Hot springs & geothermal pools in Iceland: your guide

August 9, 2022

Hot springs & geothermal pools in Iceland: your guide

August 9, 2022

Sitting atop the Mid-Atlantic Rift, magma rises up from the shifting tectonic plates in Iceland to create the perfect conditions for volcanic activity. The land of fire and ice is filled with erupting geysers, hot springs and steaming rivers and lakes. From the thermally-heated sports pools and adventure water parks around Reykjavik to the natural hot springs of remote mountain valleys, there are countless places to enjoy warm-water bathing. For the ultimate hot spring and geothermal pool experience in Iceland, book a tour with Reykjavik Excursions.

What is a hot spring?

Thanks to the island’s volcanic activity, underground water is heated by molten rock close to the Earth’s surface or from hot rocks much deeper down in the Earth’s crust, reaching the surface through fissures. With so much volcanic and seismic activity on the island the scene is changing all the time. The last hot spring emerged in 2014 after the Holuhraun eruption in a remote corner of Northern Iceland. It’s a magical sight to see the thermally heated water steaming as it hits the cold air. Slip into a pool encircled by mountains, edged by sea or tucked into a river valley and feel the water warm your body even when it’s freezing outside.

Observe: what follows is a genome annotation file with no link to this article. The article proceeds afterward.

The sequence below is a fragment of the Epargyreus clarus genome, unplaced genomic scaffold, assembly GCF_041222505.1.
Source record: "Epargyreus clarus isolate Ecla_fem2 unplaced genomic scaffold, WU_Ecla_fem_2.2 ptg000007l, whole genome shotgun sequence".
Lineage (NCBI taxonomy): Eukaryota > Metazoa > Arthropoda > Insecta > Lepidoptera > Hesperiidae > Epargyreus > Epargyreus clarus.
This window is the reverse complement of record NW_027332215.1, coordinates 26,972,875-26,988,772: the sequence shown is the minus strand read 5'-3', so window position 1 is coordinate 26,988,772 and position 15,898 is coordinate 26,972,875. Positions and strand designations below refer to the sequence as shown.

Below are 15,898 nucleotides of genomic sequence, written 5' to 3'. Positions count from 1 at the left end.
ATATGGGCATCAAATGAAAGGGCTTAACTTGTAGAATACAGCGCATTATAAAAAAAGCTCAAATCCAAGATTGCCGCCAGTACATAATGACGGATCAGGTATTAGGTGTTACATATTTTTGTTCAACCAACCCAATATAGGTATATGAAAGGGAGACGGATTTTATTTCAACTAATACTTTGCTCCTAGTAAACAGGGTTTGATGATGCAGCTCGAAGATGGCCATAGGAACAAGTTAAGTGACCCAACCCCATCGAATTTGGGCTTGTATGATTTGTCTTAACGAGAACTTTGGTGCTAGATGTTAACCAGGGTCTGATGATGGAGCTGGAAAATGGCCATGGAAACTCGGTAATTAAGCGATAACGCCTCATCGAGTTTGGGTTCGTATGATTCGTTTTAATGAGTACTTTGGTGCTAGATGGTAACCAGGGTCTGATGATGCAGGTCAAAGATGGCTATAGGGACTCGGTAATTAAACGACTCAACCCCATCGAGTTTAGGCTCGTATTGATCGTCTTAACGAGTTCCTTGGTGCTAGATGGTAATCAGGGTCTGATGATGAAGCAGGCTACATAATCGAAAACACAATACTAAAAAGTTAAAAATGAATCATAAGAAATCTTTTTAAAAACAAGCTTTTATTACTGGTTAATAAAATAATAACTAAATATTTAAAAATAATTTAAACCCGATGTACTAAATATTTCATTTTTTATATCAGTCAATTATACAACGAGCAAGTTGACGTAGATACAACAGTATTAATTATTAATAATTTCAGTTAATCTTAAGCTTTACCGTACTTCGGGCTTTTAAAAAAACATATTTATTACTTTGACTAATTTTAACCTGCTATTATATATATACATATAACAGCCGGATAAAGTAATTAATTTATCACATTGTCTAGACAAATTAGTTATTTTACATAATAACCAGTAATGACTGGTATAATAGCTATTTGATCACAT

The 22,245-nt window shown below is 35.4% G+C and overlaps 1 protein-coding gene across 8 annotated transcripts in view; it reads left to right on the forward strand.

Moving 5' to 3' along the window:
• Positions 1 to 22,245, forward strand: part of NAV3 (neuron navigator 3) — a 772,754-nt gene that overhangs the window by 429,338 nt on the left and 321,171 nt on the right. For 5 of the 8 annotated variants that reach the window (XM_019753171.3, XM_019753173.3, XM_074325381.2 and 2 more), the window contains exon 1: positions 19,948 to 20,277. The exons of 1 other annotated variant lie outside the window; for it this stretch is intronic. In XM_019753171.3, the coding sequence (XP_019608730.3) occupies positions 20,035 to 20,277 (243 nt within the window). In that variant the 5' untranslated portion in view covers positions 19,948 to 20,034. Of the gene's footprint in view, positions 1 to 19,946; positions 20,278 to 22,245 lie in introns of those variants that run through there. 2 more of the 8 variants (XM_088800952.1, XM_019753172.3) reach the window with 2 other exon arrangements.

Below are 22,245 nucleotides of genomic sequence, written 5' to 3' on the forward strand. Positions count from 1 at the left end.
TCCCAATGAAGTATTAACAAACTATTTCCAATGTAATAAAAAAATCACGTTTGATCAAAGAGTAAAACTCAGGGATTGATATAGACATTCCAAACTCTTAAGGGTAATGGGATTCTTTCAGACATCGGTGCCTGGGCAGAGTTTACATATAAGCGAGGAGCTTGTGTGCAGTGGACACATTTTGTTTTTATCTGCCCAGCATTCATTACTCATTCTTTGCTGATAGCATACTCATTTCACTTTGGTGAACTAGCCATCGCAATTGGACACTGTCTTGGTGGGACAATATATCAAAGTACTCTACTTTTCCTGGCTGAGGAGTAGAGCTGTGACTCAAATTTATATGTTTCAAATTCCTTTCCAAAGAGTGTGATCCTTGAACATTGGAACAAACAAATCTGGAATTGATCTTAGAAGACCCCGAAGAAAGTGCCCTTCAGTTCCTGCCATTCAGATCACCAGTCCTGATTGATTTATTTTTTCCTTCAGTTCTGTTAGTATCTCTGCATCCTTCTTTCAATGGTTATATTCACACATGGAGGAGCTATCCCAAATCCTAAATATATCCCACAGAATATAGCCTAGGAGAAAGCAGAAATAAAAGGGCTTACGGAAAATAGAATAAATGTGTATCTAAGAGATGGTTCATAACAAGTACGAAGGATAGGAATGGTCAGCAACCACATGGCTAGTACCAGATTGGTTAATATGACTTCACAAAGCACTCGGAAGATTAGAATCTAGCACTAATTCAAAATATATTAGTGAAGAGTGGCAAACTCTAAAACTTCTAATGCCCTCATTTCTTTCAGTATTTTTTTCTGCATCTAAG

Can you swim in Iceland’s hot springs?

Absolutely. With so much thermally heated water, bathing is one of the most popular leisure activities for residents. It’s a must for visiting tourists too. There are approaching 50 natural springs on the island and dozens of thermally heated public pools. Tourists and locals are spoiled for choice. Many of the public pools are outside and open year round. Reykjavik and its surrounds has 17 geothermal swimming pools alone. Some of them are in sports centres; some have play parks, hot tubs, saunas, steam rooms and plunge pools; others have bars, cafes and restaurants. The Blue Lagoon is the most famous geothermal spa in Iceland, but there are many more sites on the famous Golden Circle loop in southwest Iceland and all around the Ring Road circling the entire country.

Are hot springs in Iceland free?